The latest development in a national conversation about bathroom usage that seemed to have been sparked last year by the introduction of House Bill 2 (better known as the original “bathroom bill”) in North Carolina is the Supreme Court’s decision to return the case of Gavin Grimm to the Fourth Circuit Court of Appeals.

If you’ve been tapped into this debate, you’ll know that the North Carolinian bill — which had a serious financial impact on the state, according to Business Insider — has also inspired a number of similar bills in other states.

Essentially, these bills force people to use the bathroom that aligns with their biological sex.

This legislation puts transgender individuals into a Catch-22: they are barred from the bathroom that is right for them, while being required to use a bathroom that is wrong for them.

When discussing bathroom bills and how they affect his case, Gavin referenced a recent interview of actress Laverne Cox on MSNBC. In the interview, Cox put these bills into perspective by asserting that the core intention of these bills is about the right to exist in public spaces. Transgender people are fighting for their right to interact and live in public space.

Using the bathroom is a basic human need. To rob a person of their ability to do so in a public space is to clearly send a message: that person is not welcome in that public space. As Cox mentions in that same interview, public spaces include schools, work places, and health-care facilities.

The difficulty of enforcing these laws reinforces Cox’s contention. “Are you going to station guards?!” is a common conclusion I’ve seen people jump to. Of course, posting guards is not the plan, but the more disturbing aspect is that they aren’t even needed.

Supporters of these bills spread myths that allowing transgender people to use bathrooms appropriate for their gender is dangerous, mainly for women and children. Despite the lack of evidence for these claims they cause fear, which makes the situation uncomfortable for everyone involved. Creating an atmosphere of discomfort in public bathrooms can be a strong deterrent for people to spend time in public spaces. This discomfort is not new, but increased national attention and discriminatory laws will only add to the problem.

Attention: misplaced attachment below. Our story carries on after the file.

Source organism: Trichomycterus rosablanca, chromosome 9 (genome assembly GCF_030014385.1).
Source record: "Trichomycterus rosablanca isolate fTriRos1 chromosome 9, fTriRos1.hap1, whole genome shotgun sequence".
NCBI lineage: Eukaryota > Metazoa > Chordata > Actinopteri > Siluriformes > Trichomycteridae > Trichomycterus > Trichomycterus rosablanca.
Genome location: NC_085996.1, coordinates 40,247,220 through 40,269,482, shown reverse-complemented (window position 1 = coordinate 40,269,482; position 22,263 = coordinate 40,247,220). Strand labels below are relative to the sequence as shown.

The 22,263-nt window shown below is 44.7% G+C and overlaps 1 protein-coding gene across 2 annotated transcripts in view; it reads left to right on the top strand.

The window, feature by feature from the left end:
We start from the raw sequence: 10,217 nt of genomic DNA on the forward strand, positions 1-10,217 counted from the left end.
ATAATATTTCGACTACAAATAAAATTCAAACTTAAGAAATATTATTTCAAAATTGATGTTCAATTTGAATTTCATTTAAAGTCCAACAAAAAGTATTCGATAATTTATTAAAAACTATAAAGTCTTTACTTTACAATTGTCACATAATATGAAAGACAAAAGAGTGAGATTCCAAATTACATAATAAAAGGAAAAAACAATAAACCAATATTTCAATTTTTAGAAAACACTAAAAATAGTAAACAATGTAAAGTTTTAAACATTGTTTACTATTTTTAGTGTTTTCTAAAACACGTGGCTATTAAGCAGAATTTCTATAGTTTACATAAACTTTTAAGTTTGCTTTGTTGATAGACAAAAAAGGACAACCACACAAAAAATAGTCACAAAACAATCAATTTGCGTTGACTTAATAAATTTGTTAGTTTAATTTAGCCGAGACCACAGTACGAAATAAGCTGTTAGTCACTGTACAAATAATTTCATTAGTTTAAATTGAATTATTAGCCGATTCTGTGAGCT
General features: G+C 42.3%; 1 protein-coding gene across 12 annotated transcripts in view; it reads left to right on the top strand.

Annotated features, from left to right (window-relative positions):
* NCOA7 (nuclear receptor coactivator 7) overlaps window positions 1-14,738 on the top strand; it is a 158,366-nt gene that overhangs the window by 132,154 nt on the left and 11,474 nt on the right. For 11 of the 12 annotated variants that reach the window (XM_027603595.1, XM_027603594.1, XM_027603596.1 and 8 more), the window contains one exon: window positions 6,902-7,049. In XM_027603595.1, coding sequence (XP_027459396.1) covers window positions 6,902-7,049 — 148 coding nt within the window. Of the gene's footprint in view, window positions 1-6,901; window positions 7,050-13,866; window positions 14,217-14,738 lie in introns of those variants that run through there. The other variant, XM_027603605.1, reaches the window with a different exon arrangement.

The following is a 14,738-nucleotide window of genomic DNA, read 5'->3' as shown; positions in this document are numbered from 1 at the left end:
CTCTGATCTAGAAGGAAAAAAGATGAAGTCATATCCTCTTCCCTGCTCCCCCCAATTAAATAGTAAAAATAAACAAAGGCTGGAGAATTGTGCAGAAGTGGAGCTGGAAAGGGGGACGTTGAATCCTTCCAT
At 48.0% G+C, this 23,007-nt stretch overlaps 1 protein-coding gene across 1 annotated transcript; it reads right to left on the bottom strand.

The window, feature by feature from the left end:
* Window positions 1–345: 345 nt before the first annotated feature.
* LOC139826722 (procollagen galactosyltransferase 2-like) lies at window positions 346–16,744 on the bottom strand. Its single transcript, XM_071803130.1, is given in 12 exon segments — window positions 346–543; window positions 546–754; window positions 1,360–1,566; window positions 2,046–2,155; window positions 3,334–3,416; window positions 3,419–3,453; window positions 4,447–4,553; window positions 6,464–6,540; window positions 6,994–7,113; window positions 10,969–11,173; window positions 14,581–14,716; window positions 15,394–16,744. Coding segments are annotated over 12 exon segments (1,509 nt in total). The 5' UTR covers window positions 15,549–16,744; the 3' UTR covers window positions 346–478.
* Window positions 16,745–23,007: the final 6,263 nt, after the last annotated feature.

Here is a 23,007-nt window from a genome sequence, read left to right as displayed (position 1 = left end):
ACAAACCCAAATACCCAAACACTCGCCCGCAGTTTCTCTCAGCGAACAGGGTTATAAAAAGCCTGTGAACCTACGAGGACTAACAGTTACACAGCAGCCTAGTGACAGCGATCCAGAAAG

In a book published nearly 20 years ago, “Female Masculinity,” scholar Judith Halberstam discusses what she calls the “bathroom problem” that she has faced as a gender non-conforming person. On page 20 of her book, she tells this story of using an airport restroom: “I strode purposefully into the women’s bathroom. No sooner had I entered the stall than someone was knocking at the door: ‘Open up, security here!’ I understood immediately what had happened. I had, once again, been mistaken for a man or a boy, and some woman had called security.”

Although she was in the “proper” bathroom, security was still called. The message is clear: exist in ways deemed “appropriate,” or get out.

Clearly, feeling discomfort in public bathrooms is not new territory for some Americans. And the more bills that are introduced like HB2 in North Carolina, the worse the “bathroom problem” is going to get for transgender Americans.

Everyone deserves the right to go to school, work, and exist in public spaces.

Kim Carter is a recent graduate of the University of Maine at Augusta. While she is anxiously awaits for graduate school responses, she keeps busy staying involved on campus as a UMA Class Steward, an in-class mentor that helps facilitate student success, and is currently working on a theater project with the university and community.

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